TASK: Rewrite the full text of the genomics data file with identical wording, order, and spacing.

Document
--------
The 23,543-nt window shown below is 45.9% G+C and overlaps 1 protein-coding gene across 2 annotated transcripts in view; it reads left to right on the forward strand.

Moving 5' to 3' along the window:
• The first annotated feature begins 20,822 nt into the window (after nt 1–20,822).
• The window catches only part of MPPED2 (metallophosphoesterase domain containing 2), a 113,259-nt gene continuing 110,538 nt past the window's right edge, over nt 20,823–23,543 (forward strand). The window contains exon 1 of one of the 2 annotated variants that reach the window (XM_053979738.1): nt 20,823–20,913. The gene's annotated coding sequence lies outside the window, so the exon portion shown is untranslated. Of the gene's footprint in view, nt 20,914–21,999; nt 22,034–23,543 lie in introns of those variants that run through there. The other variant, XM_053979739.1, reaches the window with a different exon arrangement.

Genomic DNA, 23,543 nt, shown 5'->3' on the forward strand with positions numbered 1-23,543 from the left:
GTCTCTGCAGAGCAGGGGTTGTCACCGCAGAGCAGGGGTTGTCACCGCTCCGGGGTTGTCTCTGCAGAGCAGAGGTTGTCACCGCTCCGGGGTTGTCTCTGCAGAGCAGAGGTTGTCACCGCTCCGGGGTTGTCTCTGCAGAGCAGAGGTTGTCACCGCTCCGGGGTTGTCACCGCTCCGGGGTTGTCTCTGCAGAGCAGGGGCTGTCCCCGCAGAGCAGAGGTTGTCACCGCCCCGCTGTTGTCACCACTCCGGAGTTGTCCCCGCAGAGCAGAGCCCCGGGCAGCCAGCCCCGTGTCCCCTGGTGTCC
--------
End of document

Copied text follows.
The 23,543-nt window shown below is 45.9% G+C and overlaps 1 protein-coding gene across 2 annotated transcripts in view; it reads left to right on the forward strand.

Moving 5' to 3' along the window:
• The first annotated feature begins 20,822 nt into the window (after nt 1–20,822).
• The window catches only part of MPPED2 (metallophosphoesterase domain containing 2), a 113,259-nt gene continuing 110,538 nt past the window's right edge, over nt 20,823–23,543 (forward strand). The window contains exon 1 of one of the 2 annotated variants that reach the window (XM_053979738.1): nt 20,823–20,913. The gene's annotated coding sequence lies outside the window, so the exon portion shown is untranslated. Of the gene's footprint in view, nt 20,914–21,999; nt 22,034–23,543 lie in introns of those variants that run through there. The other variant, XM_053979739.1, reaches the window with a different exon arrangement.

Genomic DNA, 23,543 nt, shown 5'->3' on the forward strand with positions numbered 1-23,543 from the left:
GTCTCTGCAGAGCAGGGGTTGTCACCGCAGAGCAGGGGTTGTCACCGCTCCGGGGTTGTCTCTGCAGAGCAGAGGTTGTCACCGCTCCGGGGTTGTCTCTGCAGAGCAGAGGTTGTCACCGCTCCGGGGTTGTCTCTGCAGAGCAGAGGTTGTCACCGCTCCGGGGTTGTCACCGCTCCGGGGTTGTCTCTGCAGAGCAGGGGCTGTCCCCGCAGAGCAGAGGTTGTCACCGCCCCGCTGTTGTCACCACTCCGGAGTTGTCCCCGCAGAGCAGAGCCCCGGGCAGCCAGCCCCGTGTCCCCTGGTGTCC